Having accepted the reality of the multiverse, he goes on to examine implications from computation theory, extending the Turing principle (that it is possible to build a universal computer; one that can perform any computation that any other physical object can perform) to include quantum computers and virtual-reality machines.

Then he looks at life.  Living brains are a sort of virtual-reality generator (they construct versions of reality for us from sensory input).  Genes manipulate their own environments to cause themselves to be replicated.  The better adapted the genes are, the more influence they have on whether they get copied in their environment.  As environments vary across similar multiverses, genes will stay constant, while other things vary randomly.  Genes encode information (“knowledge”) about their environments, so there are links among quantum physics (the multiverse), life and genes (knowledge and evolution), and computation (virtual reality).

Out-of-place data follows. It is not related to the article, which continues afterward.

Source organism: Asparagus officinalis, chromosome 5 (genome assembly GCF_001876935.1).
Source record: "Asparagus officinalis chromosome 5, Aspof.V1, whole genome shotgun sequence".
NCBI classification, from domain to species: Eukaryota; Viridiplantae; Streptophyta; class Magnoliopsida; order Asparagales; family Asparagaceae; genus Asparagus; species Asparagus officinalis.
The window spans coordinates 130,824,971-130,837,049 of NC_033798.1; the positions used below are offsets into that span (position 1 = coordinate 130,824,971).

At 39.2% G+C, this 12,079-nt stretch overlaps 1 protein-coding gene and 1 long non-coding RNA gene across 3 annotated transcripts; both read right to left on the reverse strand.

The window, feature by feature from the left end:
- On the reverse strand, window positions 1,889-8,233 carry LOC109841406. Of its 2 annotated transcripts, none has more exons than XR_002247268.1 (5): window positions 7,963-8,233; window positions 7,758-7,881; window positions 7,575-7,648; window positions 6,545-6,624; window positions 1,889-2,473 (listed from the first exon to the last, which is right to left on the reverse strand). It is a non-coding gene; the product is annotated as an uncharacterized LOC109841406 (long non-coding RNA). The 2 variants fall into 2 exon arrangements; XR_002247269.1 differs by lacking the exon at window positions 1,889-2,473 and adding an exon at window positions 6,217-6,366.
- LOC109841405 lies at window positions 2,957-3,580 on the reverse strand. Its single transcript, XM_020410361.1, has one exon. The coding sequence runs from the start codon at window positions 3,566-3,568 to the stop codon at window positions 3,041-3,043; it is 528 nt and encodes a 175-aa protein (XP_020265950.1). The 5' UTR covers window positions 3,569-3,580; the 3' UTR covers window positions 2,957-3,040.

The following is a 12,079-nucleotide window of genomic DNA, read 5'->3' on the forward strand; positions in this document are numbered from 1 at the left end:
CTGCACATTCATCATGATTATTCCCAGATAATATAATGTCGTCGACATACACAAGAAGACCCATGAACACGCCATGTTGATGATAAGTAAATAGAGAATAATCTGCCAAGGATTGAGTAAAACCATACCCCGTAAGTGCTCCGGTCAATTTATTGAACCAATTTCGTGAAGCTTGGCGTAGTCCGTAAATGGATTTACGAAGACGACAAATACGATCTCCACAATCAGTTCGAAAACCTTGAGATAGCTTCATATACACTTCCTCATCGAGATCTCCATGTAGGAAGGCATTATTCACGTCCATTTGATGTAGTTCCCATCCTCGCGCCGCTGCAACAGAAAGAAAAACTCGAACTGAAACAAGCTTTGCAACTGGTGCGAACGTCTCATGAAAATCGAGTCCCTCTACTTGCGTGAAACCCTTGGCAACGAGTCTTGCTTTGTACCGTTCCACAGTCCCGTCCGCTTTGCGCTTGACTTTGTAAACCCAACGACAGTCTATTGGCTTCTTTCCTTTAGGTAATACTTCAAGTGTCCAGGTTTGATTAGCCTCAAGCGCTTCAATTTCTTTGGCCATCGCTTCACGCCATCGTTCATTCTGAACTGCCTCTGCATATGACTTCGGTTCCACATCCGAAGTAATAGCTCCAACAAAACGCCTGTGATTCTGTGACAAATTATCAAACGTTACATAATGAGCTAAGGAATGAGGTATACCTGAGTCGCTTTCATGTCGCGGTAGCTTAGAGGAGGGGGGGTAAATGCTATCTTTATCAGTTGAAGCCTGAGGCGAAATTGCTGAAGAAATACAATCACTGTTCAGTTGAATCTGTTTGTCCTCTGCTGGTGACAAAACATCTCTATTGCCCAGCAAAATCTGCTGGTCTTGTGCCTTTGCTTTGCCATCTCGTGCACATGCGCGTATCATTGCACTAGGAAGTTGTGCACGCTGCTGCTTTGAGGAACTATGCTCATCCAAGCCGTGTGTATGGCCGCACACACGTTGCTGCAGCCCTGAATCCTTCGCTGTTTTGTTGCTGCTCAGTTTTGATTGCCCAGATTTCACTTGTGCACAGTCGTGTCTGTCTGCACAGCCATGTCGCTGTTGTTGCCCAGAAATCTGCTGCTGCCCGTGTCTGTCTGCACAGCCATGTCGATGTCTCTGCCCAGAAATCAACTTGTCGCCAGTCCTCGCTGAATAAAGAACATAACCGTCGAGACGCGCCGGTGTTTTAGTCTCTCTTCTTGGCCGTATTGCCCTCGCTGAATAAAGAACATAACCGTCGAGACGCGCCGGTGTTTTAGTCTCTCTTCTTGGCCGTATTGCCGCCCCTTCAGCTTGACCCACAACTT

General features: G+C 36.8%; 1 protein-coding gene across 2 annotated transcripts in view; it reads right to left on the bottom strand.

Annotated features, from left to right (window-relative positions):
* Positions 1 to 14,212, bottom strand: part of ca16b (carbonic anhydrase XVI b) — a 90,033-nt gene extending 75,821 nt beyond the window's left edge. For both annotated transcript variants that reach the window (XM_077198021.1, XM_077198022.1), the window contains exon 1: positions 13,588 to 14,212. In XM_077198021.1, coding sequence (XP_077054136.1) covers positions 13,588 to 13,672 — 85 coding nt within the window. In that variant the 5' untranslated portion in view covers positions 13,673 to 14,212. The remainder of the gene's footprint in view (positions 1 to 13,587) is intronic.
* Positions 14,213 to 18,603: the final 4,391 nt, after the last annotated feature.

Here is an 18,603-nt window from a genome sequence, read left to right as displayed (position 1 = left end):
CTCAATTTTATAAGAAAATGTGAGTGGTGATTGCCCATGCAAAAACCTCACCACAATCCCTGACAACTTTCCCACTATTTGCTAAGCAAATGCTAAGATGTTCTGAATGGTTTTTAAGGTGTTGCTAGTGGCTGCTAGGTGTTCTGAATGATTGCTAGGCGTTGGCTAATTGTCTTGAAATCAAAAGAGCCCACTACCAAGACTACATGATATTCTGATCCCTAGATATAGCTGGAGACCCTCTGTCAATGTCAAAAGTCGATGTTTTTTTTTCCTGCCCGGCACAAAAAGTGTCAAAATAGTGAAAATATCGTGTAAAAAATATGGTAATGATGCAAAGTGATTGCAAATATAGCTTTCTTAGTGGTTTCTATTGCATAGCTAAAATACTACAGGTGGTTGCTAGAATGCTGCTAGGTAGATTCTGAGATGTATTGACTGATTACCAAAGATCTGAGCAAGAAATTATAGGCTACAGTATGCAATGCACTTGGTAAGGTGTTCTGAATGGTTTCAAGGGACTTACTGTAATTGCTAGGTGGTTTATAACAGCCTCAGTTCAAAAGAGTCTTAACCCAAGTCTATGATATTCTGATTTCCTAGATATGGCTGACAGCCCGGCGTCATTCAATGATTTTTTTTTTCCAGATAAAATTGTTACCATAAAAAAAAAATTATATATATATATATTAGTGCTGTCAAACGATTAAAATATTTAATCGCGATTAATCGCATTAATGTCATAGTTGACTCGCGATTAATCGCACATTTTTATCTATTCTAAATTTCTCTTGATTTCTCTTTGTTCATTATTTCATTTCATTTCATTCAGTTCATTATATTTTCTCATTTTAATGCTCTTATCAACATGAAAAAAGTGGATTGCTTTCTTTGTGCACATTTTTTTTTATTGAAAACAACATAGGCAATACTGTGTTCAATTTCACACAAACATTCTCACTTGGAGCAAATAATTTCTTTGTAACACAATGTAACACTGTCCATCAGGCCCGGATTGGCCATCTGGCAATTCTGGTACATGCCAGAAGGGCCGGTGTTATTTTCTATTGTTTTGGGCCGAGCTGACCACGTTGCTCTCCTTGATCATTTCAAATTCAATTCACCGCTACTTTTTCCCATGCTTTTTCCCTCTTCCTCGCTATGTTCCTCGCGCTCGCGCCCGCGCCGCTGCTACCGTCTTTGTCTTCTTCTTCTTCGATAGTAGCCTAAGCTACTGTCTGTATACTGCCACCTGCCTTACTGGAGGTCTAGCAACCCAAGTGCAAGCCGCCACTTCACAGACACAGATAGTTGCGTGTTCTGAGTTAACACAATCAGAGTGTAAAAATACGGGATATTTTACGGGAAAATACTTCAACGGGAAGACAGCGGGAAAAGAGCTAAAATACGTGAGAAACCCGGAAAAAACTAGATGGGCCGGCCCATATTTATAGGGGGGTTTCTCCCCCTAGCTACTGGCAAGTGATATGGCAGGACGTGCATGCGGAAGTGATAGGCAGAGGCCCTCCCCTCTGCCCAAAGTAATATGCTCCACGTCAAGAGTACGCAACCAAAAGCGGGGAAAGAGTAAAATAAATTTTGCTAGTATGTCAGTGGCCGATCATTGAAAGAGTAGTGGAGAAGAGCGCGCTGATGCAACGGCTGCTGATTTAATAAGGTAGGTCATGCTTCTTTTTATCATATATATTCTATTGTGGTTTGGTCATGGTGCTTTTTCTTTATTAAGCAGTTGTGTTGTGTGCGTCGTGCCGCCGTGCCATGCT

And there you have it: the fabric of reality.  There’s a lot more to it than this, of course, and Deutsch takes the time to provide examples and address possible criticisms.  He debunks solipsism (it’s literally indefensible – who is a solipsist trying to convince?) and scientific inductivism, explores the implications for time travel (yes, it’s possible), and speculates about super-intelligences controlling the final stages of the end of the universe.  Whoooa.

The Universe Within: From Quantum to Cosmos, by Neil Turok

Niel Turok is the director of the Perimeter Institute for Theoretical Physics based in Waterloo, Ontario, and delivered the Massey Lectures in 2012.  This is a publication in book form of those lectures.  It’s a masterful summary of our understanding of physics to date, tracing the history of science from the time of the ancient Greeks to the modern day.